PUDSEY, Sir George (d.1688), of Elsfield, Oxon.

Published in The History of Parliament: the House of Commons 1660-1690, ed. B.D. Henning, 1983
Available from Boydell and Brewer




Family and Education

o.s. of George Pudsey (d.c.1643) of Elsfield by Elizabeth, da. of Sir George Devereux of Sheldon, Warws. educ. M. Temple 1663, called 1666. m. (1) 12 Nov. 1655 Susan, da. of Sir Thomas Coghill of Bletchington, Oxon., 4s. (3 d.v.p.) 2da.; (2) Elizabeth (d. 12 Feb. 1689), da. of one Higden of Englefield, Berks., s.p. suc. gdfa. 1645; kntd. 14 Mar. 1681.1

Offices Held

Commr. for assessment, Warws. 1663-4, Oxon. 1673-80; freeman, Oxford 1672, Woodstock 1680, j.p. and dep. lt. Oxon. 1679-d., capt. of militia ft. by 1681-d., recorder, Oxford 1683-d.2

Serjeant-at-law 1683-d.


Pudsey’s ancestors acquired Elsfield, three miles from Oxford, by marriage in the 16th century, but the family played no part in the Civil War. Pudsey entered the legal profession at an unusually advanced age, probably hoping to clear his estate of debt, and was called of grace after only three years’ study. He stood for Oxford in all the elections to the Exclusion Parliaments, and is said to have spent £300. which he could ill afford, on his first canvass. His candidature was supported by the colleges in 1681, but each time he was defeated by the country party. His failure was much deplored by Anthony à Wood, who described him as ‘loyal and generous’. He accompanied Lord Norris with the Oxfordshire address in June. When William Wright was suspected of involvement in the Rye House Plot, Pudsey searched his house for arms in July 1683.3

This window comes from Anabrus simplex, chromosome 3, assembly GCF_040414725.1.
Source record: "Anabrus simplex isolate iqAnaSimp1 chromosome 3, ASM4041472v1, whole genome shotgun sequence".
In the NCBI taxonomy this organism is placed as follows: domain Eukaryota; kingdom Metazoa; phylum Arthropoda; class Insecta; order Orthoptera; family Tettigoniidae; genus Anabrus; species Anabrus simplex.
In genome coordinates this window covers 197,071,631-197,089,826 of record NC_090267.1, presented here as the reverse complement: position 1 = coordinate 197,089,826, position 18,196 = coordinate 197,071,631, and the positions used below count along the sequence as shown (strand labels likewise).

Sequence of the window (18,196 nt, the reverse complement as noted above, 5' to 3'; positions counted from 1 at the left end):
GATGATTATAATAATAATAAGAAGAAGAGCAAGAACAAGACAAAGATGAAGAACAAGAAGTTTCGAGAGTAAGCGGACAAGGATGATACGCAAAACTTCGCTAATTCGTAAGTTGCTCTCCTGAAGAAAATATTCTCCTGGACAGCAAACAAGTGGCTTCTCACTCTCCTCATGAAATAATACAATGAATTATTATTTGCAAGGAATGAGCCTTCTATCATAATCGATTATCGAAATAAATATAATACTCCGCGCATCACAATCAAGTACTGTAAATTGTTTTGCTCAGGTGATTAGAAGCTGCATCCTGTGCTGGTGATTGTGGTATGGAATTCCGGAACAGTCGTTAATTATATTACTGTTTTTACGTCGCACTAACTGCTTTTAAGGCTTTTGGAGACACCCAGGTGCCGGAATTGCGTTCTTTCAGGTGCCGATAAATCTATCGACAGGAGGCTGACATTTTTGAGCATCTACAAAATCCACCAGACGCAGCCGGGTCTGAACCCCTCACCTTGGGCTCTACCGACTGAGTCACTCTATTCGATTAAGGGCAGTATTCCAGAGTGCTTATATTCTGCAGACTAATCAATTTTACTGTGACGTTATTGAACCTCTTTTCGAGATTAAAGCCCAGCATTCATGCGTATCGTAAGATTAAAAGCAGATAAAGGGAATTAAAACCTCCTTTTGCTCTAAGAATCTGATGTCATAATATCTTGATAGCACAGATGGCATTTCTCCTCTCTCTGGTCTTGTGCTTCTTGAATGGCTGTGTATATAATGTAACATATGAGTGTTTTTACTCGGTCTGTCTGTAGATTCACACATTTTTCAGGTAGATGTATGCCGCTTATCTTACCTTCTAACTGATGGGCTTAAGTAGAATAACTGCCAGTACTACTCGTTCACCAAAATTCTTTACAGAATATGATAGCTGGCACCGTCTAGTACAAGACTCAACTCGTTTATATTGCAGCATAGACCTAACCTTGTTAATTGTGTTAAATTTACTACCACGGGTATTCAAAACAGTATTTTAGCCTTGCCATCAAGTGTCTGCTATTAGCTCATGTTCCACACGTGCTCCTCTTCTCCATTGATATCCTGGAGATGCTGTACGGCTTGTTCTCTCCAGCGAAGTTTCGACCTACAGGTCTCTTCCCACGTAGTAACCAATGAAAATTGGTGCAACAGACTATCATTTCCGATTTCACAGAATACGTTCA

A fervent Tory, Pudsey was also a sycophant; his speeches as recorder are full of flattery of the monarch and permeated with high Anglicanism. In effusive language he returned thanks to the city council in January 1684 for choosing him as recorder. He was successful at the general election of 1685 after another contest, and became a moderately active Member of James II’s Parliament, with eight committees, including those on the bills for the better recovery of tithes, for the provision of carriages for the navy and ordnance, for the establishment of a land registry, and for the relief of London widows and orphans. When the King visited Oxford in 1687, Pudsey excelled himself in a flattering speech of welcome, which even Wood thought too long. He consented to all three questions on the repeal of the Test Act and Penal Laws, but died in the Fleet in June 1688, leaving debts of £32,000, and Elsfield had to be sold three years later. No other member of the family entered Parliament.4

Ref Volumes: 1660-1690

Authors: Leonard Naylor / Geoffrey Jaggar


  • 1. Misc. Gen. et Her. (ser. 5), i. 311; Vis. Oxon. (Harl. Soc. v), 248; Bletchington par. reg.; Bodl. Dunkin 439/2, ff. 67, 69; Oxon. wills 171/3/28, 201/276.
  • 2. Oxford Council Acts (Oxf. Hist. Soc. n.s. ii), 54, 158; Woodstock Council Acts, 27 Feb. 1680; Wood’s Life and Times (Oxf. Hist. Soc. xxi), 529.
  • 3. VCH Oxon. v. 118; Sir G. N. Clark, Manor of Elsfield, 14; Bodl. North, C31/39; Prot. Intell. 11 Feb. 1681; EHR, xl. 255; Wood’s Life and Times (xxi), 516, 522, 523, 529; (xxvi) 59.
  • 4. Bodl. GA Oxon. 4/6/13-15; Wood’s Life and Times (xxvi), 229; HMC Portland, iii. 410; VCH Oxon. v. 118; PCC 35 Ent.